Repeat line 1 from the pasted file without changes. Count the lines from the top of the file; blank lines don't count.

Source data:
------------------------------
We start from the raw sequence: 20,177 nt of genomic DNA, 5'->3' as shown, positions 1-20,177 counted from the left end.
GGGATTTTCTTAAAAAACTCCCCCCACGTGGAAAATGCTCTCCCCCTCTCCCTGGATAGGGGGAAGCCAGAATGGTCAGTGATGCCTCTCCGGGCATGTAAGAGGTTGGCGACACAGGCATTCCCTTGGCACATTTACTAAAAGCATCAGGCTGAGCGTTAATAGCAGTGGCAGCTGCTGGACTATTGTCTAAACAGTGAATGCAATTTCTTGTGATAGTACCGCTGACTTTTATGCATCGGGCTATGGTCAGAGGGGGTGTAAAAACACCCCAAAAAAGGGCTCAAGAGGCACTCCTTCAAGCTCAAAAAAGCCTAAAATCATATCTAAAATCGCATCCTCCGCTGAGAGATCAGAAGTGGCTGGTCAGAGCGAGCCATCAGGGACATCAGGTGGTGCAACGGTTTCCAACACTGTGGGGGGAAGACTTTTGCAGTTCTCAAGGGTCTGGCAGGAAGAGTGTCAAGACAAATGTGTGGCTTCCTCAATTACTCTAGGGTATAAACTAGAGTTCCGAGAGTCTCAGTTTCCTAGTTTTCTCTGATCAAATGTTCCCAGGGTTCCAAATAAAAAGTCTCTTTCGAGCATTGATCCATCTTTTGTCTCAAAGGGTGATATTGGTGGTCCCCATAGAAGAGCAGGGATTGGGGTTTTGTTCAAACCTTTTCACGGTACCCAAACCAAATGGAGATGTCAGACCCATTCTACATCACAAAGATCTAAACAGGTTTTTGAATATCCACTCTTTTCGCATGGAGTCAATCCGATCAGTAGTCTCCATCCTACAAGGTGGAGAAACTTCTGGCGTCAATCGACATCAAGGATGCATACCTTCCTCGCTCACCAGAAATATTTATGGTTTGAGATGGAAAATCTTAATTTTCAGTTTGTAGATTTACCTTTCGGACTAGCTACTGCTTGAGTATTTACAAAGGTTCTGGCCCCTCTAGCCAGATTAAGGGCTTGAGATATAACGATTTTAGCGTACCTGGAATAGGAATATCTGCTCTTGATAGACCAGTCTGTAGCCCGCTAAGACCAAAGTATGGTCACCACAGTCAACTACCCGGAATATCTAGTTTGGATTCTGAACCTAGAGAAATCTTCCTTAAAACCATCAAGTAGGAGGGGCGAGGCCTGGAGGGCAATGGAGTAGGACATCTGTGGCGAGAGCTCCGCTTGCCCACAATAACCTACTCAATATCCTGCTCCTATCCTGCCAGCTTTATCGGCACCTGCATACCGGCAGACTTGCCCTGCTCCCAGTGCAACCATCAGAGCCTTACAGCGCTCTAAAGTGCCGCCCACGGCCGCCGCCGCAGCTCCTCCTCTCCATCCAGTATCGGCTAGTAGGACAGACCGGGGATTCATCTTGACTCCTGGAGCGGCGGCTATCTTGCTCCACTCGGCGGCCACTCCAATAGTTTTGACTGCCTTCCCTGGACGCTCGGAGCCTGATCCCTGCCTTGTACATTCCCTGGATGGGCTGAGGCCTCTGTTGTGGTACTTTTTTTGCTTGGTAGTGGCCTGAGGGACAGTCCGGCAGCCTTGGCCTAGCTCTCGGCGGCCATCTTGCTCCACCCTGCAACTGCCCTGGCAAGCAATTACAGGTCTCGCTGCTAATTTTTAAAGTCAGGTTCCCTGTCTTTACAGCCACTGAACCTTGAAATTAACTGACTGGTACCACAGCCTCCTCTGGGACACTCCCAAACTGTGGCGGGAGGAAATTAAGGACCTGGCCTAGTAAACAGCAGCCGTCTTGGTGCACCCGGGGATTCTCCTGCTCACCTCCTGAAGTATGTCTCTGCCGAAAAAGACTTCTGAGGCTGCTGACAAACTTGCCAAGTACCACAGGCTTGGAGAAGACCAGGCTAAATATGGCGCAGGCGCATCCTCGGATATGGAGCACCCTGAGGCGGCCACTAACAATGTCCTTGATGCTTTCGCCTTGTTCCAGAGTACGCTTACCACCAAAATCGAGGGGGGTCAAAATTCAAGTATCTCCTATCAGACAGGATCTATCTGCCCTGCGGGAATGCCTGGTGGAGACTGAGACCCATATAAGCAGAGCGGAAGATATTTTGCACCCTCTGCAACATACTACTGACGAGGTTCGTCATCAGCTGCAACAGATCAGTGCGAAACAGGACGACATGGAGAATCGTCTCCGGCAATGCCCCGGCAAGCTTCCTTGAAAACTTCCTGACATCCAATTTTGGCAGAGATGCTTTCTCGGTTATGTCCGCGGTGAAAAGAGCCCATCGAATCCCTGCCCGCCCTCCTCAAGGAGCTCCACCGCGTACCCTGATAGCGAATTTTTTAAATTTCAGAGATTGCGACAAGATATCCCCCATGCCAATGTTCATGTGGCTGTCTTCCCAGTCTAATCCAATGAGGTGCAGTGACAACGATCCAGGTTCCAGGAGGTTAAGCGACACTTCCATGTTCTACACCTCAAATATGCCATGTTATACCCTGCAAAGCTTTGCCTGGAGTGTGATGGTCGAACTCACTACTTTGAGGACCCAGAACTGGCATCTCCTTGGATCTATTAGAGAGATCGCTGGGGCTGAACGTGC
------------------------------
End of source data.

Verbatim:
We start from the raw sequence: 20,177 nt of genomic DNA, 5'->3' as shown, positions 1-20,177 counted from the left end.